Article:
As a social construct, gender is learned, symbolic, and dynamic.
Starting in childhood, girls and boys are generally socialized to belong to distinct cultures and thus, speak in ways particular to their own gender's rules and norms.
For those socialized in a feminine community, the purpose of communication is to create and foster relational connections with other people.
The goal for typically masculine communication is to establish individuality.
In our society, we often use the gendered terms "women" and "men" instead of "male" and "female. " What's the difference between these two sets of terms? One pair refers to the biological categories of male and female. The other pair, men and women, refers to what are now generally regarded as socially constructed concepts that convey the contextually fluid cultural ideals or values of masculinity and femininity. Gender exists on a continuum because feminine males and masculine females are not only possible but common, and the varying degrees of masculinity and femininity we see (and embody ourselves) are often separate from sexual orientation or preference. In other words, as a social construct, gender is learned, symbolic, and dynamic.
Starting in childhood, girls and boys are generally socialized to belong to distinct cultures and thus, speak in ways particular to their own gender's rules and norms (Johnson, 2000; Tannen 1986, 1990, 1995). This pattern of gendered socialization continues throughout our lives. As we've previously discussed, culturally diverse ways of speaking can cause miscommunication between members of each culture or speech community. As such, men and women often interpret the same conversation differently.
For those socialized in a feminine community, the purpose of communication is to create and foster relational connections with other people (Johnson, 2000; Wood, 2005). On the other hand, the goal for typically masculine communication is to establish individuality. This is done in a number of ways, such as indicating independence, showing control, and entertaining or performing for others.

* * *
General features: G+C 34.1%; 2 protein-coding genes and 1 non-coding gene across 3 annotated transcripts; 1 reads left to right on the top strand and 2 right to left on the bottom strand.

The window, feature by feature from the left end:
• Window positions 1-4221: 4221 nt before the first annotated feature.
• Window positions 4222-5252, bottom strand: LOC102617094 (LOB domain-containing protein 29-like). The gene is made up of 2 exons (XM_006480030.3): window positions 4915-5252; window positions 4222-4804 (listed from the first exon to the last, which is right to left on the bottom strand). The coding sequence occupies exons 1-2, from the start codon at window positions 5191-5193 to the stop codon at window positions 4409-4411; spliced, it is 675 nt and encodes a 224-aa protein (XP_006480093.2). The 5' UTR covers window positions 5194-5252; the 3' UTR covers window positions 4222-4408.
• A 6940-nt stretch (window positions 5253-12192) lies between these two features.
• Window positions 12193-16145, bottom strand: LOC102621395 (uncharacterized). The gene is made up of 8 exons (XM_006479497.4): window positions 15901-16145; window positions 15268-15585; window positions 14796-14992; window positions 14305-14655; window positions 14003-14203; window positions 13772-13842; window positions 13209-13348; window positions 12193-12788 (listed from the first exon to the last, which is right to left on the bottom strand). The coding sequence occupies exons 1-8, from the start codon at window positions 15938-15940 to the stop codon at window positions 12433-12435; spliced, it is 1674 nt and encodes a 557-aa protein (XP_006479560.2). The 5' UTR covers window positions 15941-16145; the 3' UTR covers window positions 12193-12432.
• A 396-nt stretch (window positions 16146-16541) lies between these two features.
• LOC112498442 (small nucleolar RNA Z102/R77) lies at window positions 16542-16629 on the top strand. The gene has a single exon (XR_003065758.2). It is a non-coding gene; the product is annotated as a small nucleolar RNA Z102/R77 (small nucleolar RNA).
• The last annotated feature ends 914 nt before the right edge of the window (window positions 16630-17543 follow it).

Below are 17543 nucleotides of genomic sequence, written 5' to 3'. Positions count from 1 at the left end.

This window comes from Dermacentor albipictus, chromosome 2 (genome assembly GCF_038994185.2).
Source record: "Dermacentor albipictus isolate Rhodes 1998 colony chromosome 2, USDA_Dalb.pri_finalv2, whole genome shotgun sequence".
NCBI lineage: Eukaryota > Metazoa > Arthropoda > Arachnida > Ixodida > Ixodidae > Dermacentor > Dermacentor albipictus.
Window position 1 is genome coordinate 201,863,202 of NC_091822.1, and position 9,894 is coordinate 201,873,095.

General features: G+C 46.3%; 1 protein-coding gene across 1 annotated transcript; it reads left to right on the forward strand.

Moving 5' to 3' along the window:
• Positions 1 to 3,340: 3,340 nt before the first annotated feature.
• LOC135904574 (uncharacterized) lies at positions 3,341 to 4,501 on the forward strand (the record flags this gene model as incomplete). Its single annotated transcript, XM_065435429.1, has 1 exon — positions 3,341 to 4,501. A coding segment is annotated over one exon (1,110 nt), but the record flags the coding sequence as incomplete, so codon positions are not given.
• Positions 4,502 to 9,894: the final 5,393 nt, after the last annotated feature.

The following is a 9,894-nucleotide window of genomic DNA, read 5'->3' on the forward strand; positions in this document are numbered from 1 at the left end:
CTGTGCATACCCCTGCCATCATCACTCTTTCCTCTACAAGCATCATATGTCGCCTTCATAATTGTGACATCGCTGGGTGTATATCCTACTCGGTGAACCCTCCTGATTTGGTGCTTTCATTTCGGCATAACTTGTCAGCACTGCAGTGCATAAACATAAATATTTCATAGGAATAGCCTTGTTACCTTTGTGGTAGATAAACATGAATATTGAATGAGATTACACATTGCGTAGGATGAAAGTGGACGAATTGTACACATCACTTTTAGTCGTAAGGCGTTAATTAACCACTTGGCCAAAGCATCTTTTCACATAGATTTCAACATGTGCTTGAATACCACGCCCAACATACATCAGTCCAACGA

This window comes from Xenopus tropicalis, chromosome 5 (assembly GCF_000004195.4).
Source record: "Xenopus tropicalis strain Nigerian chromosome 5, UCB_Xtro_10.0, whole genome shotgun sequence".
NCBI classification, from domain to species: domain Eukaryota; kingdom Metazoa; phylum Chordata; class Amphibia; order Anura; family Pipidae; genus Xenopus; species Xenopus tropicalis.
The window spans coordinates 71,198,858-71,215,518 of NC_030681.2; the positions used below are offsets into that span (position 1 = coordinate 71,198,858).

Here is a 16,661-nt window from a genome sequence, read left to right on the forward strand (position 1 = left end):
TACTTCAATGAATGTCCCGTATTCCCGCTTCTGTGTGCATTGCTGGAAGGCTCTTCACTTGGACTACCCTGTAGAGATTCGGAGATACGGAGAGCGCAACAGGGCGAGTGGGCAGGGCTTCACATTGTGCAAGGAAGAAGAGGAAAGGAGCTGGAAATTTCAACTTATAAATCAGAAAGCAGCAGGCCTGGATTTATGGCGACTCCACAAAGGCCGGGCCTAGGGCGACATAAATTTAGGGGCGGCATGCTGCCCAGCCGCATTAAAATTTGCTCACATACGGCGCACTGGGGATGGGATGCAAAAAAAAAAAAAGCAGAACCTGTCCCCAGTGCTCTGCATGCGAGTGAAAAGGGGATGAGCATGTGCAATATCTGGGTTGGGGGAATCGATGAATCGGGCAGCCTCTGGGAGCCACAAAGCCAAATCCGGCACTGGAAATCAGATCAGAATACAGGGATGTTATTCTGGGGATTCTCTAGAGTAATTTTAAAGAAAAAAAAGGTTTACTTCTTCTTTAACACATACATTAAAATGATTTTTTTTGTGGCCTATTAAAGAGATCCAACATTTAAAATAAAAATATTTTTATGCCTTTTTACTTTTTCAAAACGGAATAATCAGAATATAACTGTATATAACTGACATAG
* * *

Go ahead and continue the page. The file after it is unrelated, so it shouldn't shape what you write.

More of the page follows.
When the goal is connection, members of a speech community are likely to engage in the following six strategies–equity, support, conversational "maintenance work," responsiveness, a personal style, and tentativeness. When the goal is independence, on the other hand, members of this speech community are likely to communicate in ways that exhibit knowledge, refrain from personal disclosure, are abstract, are focused on instrumentality, demonstrate conversational command, are direct and assertive, and are less responsive.
All of us are capable of speaking, and do speak, the language of multiple gender cultures. Again, this is one of the reasons it is important to make a distinction between gender and sex. Both men and women may make conscious choices to speak more directly and abstractly at work, but more personal at home. Such strategic choices indicate that we can use our knowledge about various communication styles or options to make us successful in many different contexts.
As with other cultural differences, when listening to a speaker who is communicating in a particularly gendered style, try to focus on the content of the message while suspending judgment and exercising empathy.
Source: Source: Boundless. "Gender." Boundless Communications Boundless, 2 Mar. 2017. Retrieved 28 Jun. 2017 from https://www.boundless.com/communications/textbooks/boundless-communications-textbook/learning-to-listen-and-helping-others-do-the-same-5/barriers-to-listening-31/gender-141-10956/
the socio-cultural phenomenon of the division of people into various categories, such as "male" and "female," with each having associated clothing, roles, stereotypes, etc